Food vs. Fuel

By Robert J. Samuelson
The Washington Post Wednesday, December 12, 2007

If people can’t eat, they can’t do much else. One of the great achievements of
the past century has been the enormous expansion of food production, which
has virtually eliminated starvation in advanced countries and has made huge
gains against it in poor countries. Since 1961, world population has increased
112 percent; meanwhile, global production is up 164 percent for grains and
almost 700 percent for meats. We owe this mainly to better seed varieties,
more fertilizer, more mechanization and better farm practices. Food in most
developed countries is so plentiful and inexpensive that obesity — partly
caused by overeating — is a major social problem.

But the world food system may now be undergoing a radical break with this
past. “The end of cheap food” is how the Economist magazine recently
described it. During the past year, prices of basic grains (wheat, corn) and
oilseeds (soybeans) have soared. Corn that had been selling at about $2 a
bushel is now more than $3; wheat that had been averaging $3 to $4 a
bushel has recently hovered around $9. Because feed grains are a major
cost in meat, dairy and poultry production, retail prices have also risen. In
the United States, dairy prices are up 13 percent in 2007; egg prices have
risen 42 percent in the past year. Other countries are also experiencing increases.

Higher grocery prices obviously make it harder to achieve economic growth
and low inflation simultaneously. But if higher food prices encouraged better
eating habits, they might actually have some benefits in richer societies. The
truly grave consequences involve poor countries, where higher prices threaten
more hunger and malnutrition.

To be sure, some farmers in these countries benefit from higher prices. But
many poor countries — including most in sub-Saharan Africa — are net
grain importers, says the International Food Policy Research Institute, a
Washington-based think tank. In some of these countries, the poorest of the
poor spend 70 percent or more of their budgets on food. About a third of
the population of sub-Saharan Africa is undernourished, according to the
Food and Agriculture Organization of the United Nations. That proportion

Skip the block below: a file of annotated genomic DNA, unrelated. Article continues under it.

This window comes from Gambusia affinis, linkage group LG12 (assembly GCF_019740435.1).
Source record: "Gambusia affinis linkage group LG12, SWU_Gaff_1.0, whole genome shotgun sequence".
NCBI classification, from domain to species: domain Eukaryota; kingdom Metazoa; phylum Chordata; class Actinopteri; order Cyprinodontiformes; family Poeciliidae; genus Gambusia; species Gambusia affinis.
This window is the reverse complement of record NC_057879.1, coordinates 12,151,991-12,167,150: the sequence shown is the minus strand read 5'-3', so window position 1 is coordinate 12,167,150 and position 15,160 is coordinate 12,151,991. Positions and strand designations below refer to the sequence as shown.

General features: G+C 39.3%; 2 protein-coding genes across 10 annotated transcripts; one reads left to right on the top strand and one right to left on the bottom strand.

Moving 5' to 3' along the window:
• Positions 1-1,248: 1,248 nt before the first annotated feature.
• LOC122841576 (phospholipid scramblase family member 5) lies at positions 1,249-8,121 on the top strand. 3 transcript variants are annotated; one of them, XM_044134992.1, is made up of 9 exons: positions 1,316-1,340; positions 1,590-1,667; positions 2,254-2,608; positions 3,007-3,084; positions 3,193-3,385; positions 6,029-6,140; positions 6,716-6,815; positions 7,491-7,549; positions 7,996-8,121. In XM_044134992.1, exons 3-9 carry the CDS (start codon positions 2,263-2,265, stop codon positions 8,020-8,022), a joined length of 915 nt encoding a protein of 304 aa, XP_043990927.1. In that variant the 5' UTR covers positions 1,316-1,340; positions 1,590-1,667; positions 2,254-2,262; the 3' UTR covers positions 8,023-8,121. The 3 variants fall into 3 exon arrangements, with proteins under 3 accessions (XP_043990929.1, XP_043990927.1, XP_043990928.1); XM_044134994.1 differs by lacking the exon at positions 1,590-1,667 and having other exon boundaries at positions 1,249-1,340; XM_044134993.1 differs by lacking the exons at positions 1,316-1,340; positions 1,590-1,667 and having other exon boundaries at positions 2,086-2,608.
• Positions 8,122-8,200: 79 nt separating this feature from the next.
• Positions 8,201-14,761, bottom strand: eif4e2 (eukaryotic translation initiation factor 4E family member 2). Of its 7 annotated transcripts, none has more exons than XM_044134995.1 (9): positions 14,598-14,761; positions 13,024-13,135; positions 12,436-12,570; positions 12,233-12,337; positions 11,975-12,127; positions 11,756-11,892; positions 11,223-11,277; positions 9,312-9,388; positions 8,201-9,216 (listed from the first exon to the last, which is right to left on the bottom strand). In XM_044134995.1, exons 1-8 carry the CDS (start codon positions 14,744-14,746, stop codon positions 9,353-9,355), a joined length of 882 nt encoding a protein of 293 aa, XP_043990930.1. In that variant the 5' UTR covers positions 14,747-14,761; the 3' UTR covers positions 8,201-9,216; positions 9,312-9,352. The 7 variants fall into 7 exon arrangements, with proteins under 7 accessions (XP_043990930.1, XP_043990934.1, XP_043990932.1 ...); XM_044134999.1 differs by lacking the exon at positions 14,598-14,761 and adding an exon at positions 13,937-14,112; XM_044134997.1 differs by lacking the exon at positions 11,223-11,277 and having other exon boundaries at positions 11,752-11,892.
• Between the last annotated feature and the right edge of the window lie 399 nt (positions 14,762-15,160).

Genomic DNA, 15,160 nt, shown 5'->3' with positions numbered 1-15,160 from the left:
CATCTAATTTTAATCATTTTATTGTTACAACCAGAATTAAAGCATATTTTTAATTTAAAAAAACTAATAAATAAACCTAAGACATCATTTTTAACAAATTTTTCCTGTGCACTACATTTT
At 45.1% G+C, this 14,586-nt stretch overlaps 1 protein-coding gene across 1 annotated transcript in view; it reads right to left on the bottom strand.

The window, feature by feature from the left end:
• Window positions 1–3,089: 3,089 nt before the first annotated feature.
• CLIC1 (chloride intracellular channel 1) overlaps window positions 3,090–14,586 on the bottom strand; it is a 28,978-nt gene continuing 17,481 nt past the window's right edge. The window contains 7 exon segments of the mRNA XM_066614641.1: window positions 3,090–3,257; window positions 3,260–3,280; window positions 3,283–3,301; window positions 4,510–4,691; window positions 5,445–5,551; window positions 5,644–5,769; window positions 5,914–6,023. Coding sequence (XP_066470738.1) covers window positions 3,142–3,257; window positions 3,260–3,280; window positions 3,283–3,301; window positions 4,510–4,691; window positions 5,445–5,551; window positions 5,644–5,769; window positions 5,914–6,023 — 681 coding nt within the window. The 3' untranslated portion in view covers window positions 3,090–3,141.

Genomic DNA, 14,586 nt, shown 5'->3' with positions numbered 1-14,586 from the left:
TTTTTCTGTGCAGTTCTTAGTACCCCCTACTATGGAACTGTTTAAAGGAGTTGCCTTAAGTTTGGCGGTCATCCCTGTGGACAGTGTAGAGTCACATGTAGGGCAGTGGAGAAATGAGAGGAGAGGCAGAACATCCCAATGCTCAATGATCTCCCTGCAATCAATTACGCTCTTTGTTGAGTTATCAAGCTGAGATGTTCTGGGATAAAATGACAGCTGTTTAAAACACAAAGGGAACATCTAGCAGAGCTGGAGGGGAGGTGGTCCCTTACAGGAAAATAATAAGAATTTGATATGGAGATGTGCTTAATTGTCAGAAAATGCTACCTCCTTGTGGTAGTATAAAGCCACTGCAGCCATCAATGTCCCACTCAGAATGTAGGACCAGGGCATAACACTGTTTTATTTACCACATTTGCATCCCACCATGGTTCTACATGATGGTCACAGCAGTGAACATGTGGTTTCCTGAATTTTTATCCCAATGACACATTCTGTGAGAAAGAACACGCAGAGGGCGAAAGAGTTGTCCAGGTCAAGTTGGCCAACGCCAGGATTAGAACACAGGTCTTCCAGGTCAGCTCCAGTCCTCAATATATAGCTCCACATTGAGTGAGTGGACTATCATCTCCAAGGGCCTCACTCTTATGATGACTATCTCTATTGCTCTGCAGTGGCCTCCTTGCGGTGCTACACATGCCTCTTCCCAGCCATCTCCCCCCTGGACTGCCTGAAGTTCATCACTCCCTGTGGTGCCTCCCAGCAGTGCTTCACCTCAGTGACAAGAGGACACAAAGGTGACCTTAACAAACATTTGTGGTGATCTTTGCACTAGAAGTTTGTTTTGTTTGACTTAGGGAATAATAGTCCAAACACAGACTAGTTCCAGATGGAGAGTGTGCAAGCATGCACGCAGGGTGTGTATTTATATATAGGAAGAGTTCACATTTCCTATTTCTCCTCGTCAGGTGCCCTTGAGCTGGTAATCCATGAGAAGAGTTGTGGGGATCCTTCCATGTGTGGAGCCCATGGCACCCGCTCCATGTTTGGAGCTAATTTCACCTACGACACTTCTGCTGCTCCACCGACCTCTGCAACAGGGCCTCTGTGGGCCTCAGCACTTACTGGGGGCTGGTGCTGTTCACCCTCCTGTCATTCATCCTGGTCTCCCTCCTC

has barely changed since the early 1990s. High food prices make gains harder.

What’s disturbing is that the present run-up doesn’t seem to be temporary.
Of course, farming is always hostage to Mother Nature, and drought
in Australia has cut the wheat harvest and contributed to higher worldwide
prices. But the larger causes lie elsewhere. One is growing prosperity
in China, India, other Asian countries and Latin America. As people
become richer, they improve their diets by eating more protein in the form
of meat and dairy products. The demand for animal feed grains rises. This
has been going on for years and, until recently, was met by the steady gains
in agricultural output from improved technology and management.

It’s the extra demand for grains to make biofuels, spurred heavily in the
United States by government tax subsidies and fuel mandates, that has
pushed prices dramatically higher. The Economist rightly calls these
U.S. government subsidies “reckless.” Since 2000, the share of the U.S.
corn crop devoted to ethanol production has increased from about
6 percent to about 25 percent — and is still headed up.

Farmers benefit from higher prices. Up to a point, investors in ethanol
refineries also gain from the mandated use of their output (though high
corn prices have eroded or eliminated their profits). But who else wins
is unclear. Although global biofuel production has tripled since 2000, it
still accounts for less than 3 percent of worldwide transportation fuel,
reports the U.S. Agriculture Department. Even if all U.S. corn were
diverted into ethanol, it would replace only about 12 percent of U.S.
transportation fuel (and less of total oil use), according to one study.

Biofuels became politically fashionable because they combined benefits
for farmers with popular causes: increasing energy “security”; curbing
global warming. Unfortunately, the marriage is contrived. Not only are
fuel savings meager, so are the environmental benefits. Substituting
corn-based ethanol for gasoline results in little reduction in greenhouse
gases. Indeed, the demand for biofuels encourages deforestation in
developing countries; the New York Times recently reported the
clearing of Indonesian forests to increase palm oil production for
biofuel. Forests absorb carbon dioxide, a greenhouse gas.

This is not a case of unintended consequences. A new generation
of “cellulosic” fuels (made from grasses, crop residue or wood chips)
might deliver benefits, but the adverse effects of corn-based ethanol
were widely anticipated. Government subsidies reflect the careless
and cynical manipulation of worthy public goals for selfish ends.
That the new farm bill may expand the ethanol mandates confirms
an old lesson: Having embraced a giveaway, politicians cannot stop
it, no matter how dubious.

Comments are closed.

©2007 Coalition On Sustainable Transportation